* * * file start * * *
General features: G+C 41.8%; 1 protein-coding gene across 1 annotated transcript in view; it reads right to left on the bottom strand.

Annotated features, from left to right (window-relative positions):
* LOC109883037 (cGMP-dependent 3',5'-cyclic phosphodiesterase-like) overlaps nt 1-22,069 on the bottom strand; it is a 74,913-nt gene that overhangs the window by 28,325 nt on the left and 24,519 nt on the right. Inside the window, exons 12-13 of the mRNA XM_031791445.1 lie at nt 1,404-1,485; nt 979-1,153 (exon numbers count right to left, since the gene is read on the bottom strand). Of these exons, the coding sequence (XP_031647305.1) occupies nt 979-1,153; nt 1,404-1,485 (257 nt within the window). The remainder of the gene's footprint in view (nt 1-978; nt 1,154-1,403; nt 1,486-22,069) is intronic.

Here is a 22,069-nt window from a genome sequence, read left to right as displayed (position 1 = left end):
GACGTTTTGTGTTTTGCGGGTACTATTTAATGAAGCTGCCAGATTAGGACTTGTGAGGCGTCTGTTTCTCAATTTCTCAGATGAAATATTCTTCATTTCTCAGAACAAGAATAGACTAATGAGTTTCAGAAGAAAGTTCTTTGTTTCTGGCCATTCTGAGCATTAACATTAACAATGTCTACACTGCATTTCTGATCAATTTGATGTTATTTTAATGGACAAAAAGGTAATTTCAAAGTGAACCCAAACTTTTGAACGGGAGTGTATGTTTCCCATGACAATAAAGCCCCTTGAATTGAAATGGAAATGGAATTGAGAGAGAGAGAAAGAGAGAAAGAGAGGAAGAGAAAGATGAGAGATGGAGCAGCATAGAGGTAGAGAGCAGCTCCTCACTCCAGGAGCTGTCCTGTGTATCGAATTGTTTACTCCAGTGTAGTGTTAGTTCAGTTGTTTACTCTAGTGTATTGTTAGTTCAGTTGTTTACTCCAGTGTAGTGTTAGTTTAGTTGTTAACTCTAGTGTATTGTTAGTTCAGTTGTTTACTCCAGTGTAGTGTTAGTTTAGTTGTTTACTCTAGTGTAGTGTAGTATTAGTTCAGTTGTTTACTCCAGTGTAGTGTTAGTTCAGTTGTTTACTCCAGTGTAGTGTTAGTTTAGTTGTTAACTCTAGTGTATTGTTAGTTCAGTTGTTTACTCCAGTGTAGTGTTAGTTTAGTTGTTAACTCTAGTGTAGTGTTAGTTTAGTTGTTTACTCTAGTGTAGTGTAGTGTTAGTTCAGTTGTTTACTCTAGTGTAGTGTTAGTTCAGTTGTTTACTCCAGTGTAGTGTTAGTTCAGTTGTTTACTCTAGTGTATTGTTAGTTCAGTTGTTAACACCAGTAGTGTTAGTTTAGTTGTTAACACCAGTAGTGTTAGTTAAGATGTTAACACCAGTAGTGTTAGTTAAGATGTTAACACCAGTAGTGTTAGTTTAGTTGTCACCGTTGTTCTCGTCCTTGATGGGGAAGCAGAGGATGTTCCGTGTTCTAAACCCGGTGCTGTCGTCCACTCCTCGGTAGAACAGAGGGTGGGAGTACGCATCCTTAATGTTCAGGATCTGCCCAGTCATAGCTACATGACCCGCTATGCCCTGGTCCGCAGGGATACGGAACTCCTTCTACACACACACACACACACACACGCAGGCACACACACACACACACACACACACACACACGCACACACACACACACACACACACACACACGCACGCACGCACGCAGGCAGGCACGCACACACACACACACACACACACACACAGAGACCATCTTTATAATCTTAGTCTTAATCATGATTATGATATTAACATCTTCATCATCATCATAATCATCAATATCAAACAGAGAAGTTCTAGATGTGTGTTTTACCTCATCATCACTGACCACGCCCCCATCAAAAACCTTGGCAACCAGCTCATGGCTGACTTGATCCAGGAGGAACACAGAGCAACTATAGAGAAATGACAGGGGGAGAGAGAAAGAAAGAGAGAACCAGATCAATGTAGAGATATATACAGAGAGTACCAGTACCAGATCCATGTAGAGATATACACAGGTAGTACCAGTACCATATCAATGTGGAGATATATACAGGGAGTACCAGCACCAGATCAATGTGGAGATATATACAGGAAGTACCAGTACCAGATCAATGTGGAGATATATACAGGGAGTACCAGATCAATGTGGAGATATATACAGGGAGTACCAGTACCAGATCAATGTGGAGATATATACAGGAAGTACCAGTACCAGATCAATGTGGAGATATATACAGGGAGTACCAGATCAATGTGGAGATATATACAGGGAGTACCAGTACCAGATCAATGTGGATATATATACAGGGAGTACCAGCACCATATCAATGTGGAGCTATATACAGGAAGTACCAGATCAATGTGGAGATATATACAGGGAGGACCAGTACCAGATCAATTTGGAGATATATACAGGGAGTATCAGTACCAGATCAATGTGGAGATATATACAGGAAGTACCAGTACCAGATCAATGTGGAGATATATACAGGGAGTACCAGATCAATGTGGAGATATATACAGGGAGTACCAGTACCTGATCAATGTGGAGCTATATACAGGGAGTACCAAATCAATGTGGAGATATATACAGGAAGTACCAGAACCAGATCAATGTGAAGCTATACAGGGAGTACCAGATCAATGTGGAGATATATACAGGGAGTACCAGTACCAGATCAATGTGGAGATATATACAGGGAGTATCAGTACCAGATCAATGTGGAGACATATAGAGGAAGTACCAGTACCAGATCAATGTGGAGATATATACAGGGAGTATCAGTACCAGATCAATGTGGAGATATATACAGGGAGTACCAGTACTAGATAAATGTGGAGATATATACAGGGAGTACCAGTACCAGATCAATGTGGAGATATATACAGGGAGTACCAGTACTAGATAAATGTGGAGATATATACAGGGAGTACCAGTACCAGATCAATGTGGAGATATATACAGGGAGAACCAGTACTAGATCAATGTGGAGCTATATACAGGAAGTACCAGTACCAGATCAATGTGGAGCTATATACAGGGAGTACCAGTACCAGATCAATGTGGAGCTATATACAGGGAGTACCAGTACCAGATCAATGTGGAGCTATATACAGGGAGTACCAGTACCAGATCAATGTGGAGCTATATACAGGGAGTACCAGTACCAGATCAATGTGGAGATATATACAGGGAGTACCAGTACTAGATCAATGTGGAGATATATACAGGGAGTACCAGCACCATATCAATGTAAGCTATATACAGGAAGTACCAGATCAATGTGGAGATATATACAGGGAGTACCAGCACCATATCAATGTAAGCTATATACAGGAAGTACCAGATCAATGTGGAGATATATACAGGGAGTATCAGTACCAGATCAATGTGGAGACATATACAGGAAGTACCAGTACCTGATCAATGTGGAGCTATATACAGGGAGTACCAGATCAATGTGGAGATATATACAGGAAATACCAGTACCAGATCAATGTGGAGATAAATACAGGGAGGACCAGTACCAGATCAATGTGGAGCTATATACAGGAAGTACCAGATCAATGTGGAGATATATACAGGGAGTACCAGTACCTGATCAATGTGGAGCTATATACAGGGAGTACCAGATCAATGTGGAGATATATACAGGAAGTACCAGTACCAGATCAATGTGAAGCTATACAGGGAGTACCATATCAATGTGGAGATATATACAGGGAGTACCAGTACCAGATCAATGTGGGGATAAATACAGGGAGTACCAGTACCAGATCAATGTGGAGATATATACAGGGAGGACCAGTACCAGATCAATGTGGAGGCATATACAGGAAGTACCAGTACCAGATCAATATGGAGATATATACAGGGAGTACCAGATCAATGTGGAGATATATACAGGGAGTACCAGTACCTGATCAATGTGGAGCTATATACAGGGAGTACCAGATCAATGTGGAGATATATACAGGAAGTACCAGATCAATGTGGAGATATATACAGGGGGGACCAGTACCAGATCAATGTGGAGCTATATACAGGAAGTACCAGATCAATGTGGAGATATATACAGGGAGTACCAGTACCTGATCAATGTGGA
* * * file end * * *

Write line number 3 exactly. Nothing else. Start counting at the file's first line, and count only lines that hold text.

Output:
* LOC109883037 (cGMP-dependent 3',5'-cyclic phosphodiesterase-like) overlaps nt 1-22,069 on the bottom strand; it is a 74,913-nt gene that overhangs the window by 28,325 nt on the left and 24,519 nt on the right. Inside the window, exons 12-13 of the mRNA XM_031791445.1 lie at nt 1,404-1,485; nt 979-1,153 (exon numbers count right to left, since the gene is read on the bottom strand). Of these exons, the coding sequence (XP_031647305.1) occupies nt 979-1,153; nt 1,404-1,485 (257 nt within the window). The remainder of the gene's footprint in view (nt 1-978; nt 1,154-1,403; nt 1,486-22,069) is intronic.